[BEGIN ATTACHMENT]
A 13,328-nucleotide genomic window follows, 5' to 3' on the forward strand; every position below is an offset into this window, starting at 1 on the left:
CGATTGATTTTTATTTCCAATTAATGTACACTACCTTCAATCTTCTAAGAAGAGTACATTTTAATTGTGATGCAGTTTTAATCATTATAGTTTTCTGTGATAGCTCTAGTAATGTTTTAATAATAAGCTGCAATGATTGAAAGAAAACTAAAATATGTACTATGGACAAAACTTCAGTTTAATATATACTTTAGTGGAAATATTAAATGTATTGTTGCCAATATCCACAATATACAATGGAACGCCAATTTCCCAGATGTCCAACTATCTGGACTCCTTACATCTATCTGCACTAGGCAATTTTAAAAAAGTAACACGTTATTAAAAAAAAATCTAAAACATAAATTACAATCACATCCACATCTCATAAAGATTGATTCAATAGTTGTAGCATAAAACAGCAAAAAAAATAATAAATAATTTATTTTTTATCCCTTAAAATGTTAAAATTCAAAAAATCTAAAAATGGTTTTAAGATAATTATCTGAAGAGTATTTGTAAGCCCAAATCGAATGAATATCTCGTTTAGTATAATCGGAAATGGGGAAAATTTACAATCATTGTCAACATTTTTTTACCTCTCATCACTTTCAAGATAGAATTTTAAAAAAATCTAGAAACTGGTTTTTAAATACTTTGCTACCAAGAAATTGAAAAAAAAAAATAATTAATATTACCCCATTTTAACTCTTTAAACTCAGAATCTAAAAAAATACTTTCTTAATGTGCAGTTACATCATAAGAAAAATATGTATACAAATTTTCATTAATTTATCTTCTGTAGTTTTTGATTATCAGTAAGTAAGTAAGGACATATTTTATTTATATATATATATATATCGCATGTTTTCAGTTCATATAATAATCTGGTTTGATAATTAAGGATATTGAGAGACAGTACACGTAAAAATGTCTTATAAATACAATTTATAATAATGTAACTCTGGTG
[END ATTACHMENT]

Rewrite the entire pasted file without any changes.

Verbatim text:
A 13,328-nucleotide genomic window follows, 5' to 3' on the forward strand; every position below is an offset into this window, starting at 1 on the left:
CGATTGATTTTTATTTCCAATTAATGTACACTACCTTCAATCTTCTAAGAAGAGTACATTTTAATTGTGATGCAGTTTTAATCATTATAGTTTTCTGTGATAGCTCTAGTAATGTTTTAATAATAAGCTGCAATGATTGAAAGAAAACTAAAATATGTACTATGGACAAAACTTCAGTTTAATATATACTTTAGTGGAAATATTAAATGTATTGTTGCCAATATCCACAATATACAATGGAACGCCAATTTCCCAGATGTCCAACTATCTGGACTCCTTACATCTATCTGCACTAGGCAATTTTAAAAAAGTAACACGTTATTAAAAAAAAATCTAAAACATAAATTACAATCACATCCACATCTCATAAAGATTGATTCAATAGTTGTAGCATAAAACAGCAAAAAAAATAATAAATAATTTATTTTTTATCCCTTAAAATGTTAAAATTCAAAAAATCTAAAAATGGTTTTAAGATAATTATCTGAAGAGTATTTGTAAGCCCAAATCGAATGAATATCTCGTTTAGTATAATCGGAAATGGGGAAAATTTACAATCATTGTCAACATTTTTTTACCTCTCATCACTTTCAAGATAGAATTTTAAAAAAATCTAGAAACTGGTTTTTAAATACTTTGCTACCAAGAAATTGAAAAAAAAAAATAATTAATATTACCCCATTTTAACTCTTTAAACTCAGAATCTAAAAAAATACTTTCTTAATGTGCAGTTACATCATAAGAAAAATATGTATACAAATTTTCATTAATTTATCTTCTGTAGTTTTTGATTATCAGTAAGTAAGTAAGGACATATTTTATTTATATATATATATATATCGCATGTTTTCAGTTCATATAATAATCTGGTTTGATAATTAAGGATATTGAGAGACAGTACACGTAAAAATGTCTTATAAATACAATTTATAATAATGTAACTCTGGTG